Rank: Private 1680
Regiment: 1st/6th Bn Devonshire Regiment
Died: 8 March 1916
Merton Memorial Plaque
Other Memorial: Basra Memorial [Google]
PDF Download: COX Frank
Private Frank Cox, service number 1680, served in the 1st/6th Battalion of the Devonshire Regiment. He is believed to have been born in Hatherleigh, where he enlisted.
This was a territorial unit (comparable to today’s TA) which was based in Barnstaple as part of Wessex Division. Just before war broke out in August 1914 the units of the Division gathered on Salisbury Plain for their annual summer camp and orders arrived for precautionary measures to be taken.
On 3 August they broke camp and moved to take up positions defending the nation’s ports. The division was mobilised for full-time war service on 5 August and by the 10th had returned to Salisbury Plain to prepare for service overseas.
The Wessex Division was ordered to India to replace British and Indian regular army units who were to be deployed to the Western Front. They sailed from Southampton on the 9th of October, via Malta and Suez, arriving at Karachi on 11 of November and served in 3rd (Lahore) Divisional Area at Lahore.
In January 1916 they joined the independent 36th Brigade, Indian Army for service in Mesopotamia (modern-day Iraq), and landed at Basra on 5 January 1916.
Private Cox is believed to have been killed in action during an attack on the Dujailah Redoubt in Mesopotamia. The Devonshire Regiment’s history states:
“The ground to be crossed was as flat as a billiard table; there was no artillery fire and little covering fire from the brigades in front, while the Devons could not fire for fear of hitting the troops ahead of them. But the men went forward well, never faltering or hesitating, almost as steadily as if on parade, making a series of short rushes in the face of heavy fire.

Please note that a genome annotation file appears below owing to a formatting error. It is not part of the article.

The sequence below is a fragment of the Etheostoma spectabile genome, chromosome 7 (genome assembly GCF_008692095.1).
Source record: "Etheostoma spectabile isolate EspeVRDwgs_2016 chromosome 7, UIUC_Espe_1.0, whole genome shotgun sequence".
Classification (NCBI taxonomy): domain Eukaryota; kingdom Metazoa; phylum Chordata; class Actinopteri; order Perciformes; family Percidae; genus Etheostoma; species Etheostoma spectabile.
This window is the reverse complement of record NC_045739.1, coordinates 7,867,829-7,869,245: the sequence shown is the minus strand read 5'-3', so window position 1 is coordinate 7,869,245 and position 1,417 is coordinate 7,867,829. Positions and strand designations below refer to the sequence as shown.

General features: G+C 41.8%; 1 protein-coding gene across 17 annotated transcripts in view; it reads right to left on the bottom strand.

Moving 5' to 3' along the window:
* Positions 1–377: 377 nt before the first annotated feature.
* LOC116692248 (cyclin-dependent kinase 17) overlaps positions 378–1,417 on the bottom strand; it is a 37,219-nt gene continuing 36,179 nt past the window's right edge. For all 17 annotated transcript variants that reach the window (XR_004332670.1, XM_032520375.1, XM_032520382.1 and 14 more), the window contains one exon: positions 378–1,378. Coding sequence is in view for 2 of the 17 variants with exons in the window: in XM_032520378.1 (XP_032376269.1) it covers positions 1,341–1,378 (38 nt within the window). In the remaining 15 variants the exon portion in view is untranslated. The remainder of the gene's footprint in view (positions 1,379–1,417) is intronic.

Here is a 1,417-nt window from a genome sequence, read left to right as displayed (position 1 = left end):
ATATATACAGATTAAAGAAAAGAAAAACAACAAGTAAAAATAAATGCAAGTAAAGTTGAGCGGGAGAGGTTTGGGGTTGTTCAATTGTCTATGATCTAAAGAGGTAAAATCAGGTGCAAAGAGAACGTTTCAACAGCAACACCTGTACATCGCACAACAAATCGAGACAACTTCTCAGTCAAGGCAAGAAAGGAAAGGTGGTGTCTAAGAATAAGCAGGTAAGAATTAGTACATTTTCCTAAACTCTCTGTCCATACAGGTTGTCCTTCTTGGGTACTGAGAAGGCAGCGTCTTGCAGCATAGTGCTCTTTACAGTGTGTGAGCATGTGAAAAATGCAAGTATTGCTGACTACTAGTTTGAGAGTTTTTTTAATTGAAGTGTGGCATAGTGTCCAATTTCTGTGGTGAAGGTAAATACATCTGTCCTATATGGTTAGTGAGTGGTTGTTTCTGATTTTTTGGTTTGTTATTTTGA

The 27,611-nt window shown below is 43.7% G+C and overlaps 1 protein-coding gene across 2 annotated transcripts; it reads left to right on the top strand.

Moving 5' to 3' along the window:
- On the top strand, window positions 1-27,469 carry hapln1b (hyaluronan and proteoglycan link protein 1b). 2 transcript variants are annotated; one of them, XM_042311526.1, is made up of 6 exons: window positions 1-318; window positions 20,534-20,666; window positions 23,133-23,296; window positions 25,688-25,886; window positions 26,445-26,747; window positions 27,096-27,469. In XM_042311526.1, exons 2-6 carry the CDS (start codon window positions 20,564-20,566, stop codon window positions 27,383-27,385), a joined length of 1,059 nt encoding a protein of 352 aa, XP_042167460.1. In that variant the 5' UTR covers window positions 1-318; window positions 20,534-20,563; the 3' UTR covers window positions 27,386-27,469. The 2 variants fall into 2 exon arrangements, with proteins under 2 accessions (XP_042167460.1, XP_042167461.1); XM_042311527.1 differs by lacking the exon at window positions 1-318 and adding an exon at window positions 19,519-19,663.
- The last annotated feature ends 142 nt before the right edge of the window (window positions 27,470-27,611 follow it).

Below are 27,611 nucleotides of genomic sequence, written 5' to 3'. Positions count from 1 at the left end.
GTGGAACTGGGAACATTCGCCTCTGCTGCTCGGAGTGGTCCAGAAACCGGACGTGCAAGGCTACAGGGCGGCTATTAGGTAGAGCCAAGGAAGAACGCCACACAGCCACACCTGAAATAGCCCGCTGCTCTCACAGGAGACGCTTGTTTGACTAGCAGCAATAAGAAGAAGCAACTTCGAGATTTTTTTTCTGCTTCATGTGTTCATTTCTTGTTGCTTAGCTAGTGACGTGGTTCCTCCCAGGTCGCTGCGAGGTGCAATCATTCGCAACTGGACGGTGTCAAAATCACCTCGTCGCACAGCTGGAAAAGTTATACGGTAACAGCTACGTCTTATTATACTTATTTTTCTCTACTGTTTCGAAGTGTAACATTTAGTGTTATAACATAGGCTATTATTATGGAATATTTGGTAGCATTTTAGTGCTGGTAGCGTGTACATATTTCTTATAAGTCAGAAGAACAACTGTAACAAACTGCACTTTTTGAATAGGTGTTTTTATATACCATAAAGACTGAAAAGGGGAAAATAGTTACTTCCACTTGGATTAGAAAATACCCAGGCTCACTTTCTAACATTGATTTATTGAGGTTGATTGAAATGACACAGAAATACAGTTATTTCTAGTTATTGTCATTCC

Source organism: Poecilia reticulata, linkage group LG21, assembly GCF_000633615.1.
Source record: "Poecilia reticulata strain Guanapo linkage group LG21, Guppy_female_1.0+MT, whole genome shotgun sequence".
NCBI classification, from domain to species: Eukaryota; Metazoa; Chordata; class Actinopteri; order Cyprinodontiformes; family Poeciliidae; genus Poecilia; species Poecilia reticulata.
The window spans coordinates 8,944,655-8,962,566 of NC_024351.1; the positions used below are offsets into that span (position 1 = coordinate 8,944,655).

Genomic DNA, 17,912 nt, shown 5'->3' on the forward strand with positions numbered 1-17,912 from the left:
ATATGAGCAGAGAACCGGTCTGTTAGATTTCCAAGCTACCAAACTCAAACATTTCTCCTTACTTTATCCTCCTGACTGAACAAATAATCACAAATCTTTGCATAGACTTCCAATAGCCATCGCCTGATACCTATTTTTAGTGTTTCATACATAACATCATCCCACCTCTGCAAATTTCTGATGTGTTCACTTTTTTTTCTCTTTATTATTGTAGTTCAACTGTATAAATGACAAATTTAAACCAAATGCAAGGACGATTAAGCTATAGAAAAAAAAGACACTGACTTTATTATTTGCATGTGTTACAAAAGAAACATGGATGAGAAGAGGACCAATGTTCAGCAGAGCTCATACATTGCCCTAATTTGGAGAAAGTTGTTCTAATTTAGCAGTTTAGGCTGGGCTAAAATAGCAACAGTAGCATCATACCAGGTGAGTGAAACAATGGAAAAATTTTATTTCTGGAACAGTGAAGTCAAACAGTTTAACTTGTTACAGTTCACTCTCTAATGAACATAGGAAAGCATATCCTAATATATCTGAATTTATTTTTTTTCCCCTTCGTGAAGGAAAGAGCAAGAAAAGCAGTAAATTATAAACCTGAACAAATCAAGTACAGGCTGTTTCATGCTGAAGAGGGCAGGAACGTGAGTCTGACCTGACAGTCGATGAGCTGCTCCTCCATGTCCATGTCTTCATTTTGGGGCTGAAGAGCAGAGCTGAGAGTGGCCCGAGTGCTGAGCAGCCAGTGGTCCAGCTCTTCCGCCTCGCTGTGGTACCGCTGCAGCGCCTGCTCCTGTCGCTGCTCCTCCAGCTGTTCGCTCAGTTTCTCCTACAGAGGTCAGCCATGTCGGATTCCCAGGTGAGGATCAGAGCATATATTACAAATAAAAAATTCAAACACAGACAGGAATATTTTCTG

“When they reached the 28th Brigade’s firing-line, Colonel Radcliffe was told that any further advance would merely mean annihilation. Nevertheless, the leading line, headed by the CO, Captains Dunn-Pattison and Stranger, and Lieutenant Heriz Smith, made a most gallant attempt to carry on the advance, only to be shot down almost to a man. The bulk of the battalion halted along a bank some 400 yards from the Turkish position, which gave little protection.
“Here they were level with the 28th Brigade, and for the remainder of the day hung on under heavy fire, doing their best to co-operate by fire in the belated attempt which General Keary’s brigades made to storm the redoubt.”
Private Cox had at least two brothers who were wounded in the war, one in Mesopotamia, another in France. A local newspaper cutting from the time says: “Mr and Mrs W Cox have received a notification from the War Office that their son Sydney, has been wounded in France. One son was killed and one wounded in Mespopotamia some months ago. Much sympathy is felt for the parents.”
Private Cox is remembered with honour on the memorial in the Church in Merton, and at the Basra Memorial in Iraq, where more than 40,000 men of the Commonwealth forces who have no known grave are commemorated.
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